Don't mean to be a dick but really. Anyway you need some kind of CAD software... Solidworks, AutoCAD, I think MasterCAM might have a CAD software. There are quite a few beyond that.
#22
MasterCam and Solidworks are pretty easy to use. Although, I never used Solidworks for anything more than designing parts, I always trasported the file into MasterCam for the programming portion, I am not quiet sure what Solidworks does (if it does at all) for making a machine useable program.

With Mastercam you can make your part, your toolpaths, tool changes, and export a program in G Codes for use on a machine.... though you may need to tweak the G Codes depending on what the specific machine accepts.
#24
I don't really know about those programs, just the names off the top of my head. I use Vectorworks which is an OS X CAD software. We don't us any cam software, we basically make everything on a 2D plane, the outline, pockets, drill holes, etc. and each process is it's own layer in the file. But 3-axis is so much simpler than 5-axis, and lathe as well I 'd assume? I'm not very familiar with lathe CNCs.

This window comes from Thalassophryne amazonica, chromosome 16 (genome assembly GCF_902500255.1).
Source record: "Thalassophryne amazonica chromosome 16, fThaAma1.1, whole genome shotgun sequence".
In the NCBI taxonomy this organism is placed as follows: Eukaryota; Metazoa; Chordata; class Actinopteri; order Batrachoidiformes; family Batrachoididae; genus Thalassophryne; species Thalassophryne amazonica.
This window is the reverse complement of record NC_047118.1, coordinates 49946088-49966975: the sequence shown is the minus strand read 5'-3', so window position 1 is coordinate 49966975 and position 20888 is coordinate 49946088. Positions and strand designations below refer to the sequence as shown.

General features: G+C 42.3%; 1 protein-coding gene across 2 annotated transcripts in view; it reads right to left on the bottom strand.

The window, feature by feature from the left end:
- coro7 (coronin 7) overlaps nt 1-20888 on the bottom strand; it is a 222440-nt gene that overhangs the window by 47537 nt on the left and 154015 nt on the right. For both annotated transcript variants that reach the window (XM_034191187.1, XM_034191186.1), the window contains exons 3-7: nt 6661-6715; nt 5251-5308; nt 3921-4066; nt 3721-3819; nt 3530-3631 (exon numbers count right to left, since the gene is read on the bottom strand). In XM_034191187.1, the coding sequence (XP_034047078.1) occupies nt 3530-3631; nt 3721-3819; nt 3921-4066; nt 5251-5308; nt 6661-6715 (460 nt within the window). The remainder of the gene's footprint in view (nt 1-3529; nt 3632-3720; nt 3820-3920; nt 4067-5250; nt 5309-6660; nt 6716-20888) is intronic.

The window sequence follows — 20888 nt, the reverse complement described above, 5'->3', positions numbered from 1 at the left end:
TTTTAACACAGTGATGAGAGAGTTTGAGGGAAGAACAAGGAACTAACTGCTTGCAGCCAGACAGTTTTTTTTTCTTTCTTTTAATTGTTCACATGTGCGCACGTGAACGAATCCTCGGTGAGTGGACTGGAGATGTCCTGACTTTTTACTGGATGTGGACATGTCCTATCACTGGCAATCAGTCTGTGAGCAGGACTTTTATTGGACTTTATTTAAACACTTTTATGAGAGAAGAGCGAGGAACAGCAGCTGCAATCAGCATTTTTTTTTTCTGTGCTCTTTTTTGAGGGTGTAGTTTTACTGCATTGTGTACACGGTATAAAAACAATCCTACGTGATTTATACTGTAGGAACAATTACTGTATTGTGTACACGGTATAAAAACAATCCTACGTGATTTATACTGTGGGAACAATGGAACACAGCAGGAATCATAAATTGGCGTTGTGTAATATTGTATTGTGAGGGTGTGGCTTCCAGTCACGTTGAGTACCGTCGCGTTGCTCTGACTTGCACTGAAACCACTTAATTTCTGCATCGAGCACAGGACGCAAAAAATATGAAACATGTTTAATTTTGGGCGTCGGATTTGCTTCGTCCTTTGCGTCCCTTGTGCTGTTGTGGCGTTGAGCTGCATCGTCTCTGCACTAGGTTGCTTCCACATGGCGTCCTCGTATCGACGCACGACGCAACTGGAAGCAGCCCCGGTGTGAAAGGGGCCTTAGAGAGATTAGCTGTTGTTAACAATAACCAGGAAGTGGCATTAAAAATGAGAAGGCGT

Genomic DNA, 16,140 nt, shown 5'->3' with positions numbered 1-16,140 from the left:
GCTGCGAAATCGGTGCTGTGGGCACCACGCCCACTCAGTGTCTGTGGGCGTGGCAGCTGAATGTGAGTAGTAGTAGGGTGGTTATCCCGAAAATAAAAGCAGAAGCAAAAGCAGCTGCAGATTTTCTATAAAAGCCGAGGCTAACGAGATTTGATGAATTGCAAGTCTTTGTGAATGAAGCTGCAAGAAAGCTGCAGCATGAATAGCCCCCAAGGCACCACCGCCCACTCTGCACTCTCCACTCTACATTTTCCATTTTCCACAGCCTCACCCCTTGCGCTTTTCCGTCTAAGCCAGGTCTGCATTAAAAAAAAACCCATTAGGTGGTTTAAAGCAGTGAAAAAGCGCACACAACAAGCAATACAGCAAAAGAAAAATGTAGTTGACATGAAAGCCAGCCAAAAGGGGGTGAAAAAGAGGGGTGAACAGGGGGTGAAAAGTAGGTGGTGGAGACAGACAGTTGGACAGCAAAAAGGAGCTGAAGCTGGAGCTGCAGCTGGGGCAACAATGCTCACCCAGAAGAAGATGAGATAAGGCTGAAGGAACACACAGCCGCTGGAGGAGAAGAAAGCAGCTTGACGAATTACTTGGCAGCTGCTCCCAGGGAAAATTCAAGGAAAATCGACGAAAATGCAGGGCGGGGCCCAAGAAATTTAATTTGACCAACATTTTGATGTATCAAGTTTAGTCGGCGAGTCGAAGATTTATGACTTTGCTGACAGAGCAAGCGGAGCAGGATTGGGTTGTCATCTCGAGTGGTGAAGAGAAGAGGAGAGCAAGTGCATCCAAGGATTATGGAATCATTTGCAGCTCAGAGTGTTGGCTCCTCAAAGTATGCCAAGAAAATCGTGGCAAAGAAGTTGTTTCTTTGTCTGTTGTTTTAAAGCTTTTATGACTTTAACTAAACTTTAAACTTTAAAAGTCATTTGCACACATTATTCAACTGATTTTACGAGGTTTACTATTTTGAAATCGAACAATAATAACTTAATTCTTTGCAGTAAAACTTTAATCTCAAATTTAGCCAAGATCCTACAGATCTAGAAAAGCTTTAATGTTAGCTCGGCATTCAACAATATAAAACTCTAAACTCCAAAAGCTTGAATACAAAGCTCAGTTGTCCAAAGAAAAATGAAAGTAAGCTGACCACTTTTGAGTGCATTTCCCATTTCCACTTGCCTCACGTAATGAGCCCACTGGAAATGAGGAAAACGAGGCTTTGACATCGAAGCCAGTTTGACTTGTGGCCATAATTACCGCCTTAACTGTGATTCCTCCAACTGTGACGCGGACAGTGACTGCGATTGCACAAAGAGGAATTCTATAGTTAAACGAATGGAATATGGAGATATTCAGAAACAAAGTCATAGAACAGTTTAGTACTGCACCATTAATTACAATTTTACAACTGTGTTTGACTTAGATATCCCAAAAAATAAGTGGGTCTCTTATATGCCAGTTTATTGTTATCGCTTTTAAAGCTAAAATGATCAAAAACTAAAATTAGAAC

For example a part with a pocket and some drill holes would have these layers:
outline z0p75 (this just denotes the material thickness)
pocket z0p5 (depth for the pocket to be cut)
drill z0p75 (depth of drill)

It's then exported as a .dxf file and the Thermwood control program can read that.

If I need something to use a certain tool, there will also be a "d0p25" or whatever the diameter of the bit is. We can number each layer if we have a complicated part with multiple pockets and it will cut in numerical order. We don't write tool paths either... so I don't really program in the traditional sense. I've learned enough G code though that when I read it I know what is happening.


For the OP; what program you use/ how you write your files sort of depends on your machine. The manufacturer will let you know on that though, and I think most machines can handle a couple different formats.